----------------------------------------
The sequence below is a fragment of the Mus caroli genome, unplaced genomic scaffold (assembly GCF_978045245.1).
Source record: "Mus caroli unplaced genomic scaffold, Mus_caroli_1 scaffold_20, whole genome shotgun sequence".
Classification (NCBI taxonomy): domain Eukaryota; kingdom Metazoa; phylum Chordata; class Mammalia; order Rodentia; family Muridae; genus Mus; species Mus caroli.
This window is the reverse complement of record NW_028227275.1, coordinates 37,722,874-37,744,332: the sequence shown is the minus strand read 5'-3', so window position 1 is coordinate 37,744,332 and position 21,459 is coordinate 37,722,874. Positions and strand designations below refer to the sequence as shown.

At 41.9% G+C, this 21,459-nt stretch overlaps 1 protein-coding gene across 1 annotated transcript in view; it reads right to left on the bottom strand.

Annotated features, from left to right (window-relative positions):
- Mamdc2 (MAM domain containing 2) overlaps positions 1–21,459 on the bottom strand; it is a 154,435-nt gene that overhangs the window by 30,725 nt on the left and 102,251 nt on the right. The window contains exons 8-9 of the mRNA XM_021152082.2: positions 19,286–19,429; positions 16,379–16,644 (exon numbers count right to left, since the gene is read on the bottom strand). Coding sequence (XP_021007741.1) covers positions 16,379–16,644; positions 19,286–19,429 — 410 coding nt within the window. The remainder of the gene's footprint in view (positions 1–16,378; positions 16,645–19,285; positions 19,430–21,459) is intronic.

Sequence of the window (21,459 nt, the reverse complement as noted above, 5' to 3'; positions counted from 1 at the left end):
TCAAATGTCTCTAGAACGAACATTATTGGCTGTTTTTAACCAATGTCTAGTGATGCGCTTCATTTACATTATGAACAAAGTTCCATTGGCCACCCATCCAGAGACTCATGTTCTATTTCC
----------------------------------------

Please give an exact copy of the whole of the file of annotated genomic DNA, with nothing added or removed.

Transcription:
The sequence below is a fragment of the Mus caroli genome, unplaced genomic scaffold (assembly GCF_978045245.1).
Source record: "Mus caroli unplaced genomic scaffold, Mus_caroli_1 scaffold_20, whole genome shotgun sequence".
Classification (NCBI taxonomy): domain Eukaryota; kingdom Metazoa; phylum Chordata; class Mammalia; order Rodentia; family Muridae; genus Mus; species Mus caroli.
This window is the reverse complement of record NW_028227275.1, coordinates 37,722,874-37,744,332: the sequence shown is the minus strand read 5'-3', so window position 1 is coordinate 37,744,332 and position 21,459 is coordinate 37,722,874. Positions and strand designations below refer to the sequence as shown.

At 41.9% G+C, this 21,459-nt stretch overlaps 1 protein-coding gene across 1 annotated transcript in view; it reads right to left on the bottom strand.

Annotated features, from left to right (window-relative positions):
- Mamdc2 (MAM domain containing 2) overlaps positions 1–21,459 on the bottom strand; it is a 154,435-nt gene that overhangs the window by 30,725 nt on the left and 102,251 nt on the right. The window contains exons 8-9 of the mRNA XM_021152082.2: positions 19,286–19,429; positions 16,379–16,644 (exon numbers count right to left, since the gene is read on the bottom strand). Coding sequence (XP_021007741.1) covers positions 16,379–16,644; positions 19,286–19,429 — 410 coding nt within the window. The remainder of the gene's footprint in view (positions 1–16,378; positions 16,645–19,285; positions 19,430–21,459) is intronic.

Sequence of the window (21,459 nt, the reverse complement as noted above, 5' to 3'; positions counted from 1 at the left end):
TCAAATGTCTCTAGAACGAACATTATTGGCTGTTTTTAACCAATGTCTAGTGATGCGCTTCATTTACATTATGAACAAAGTTCCATTGGCCACCCATCCAGAGACTCATGTTCTATTTCC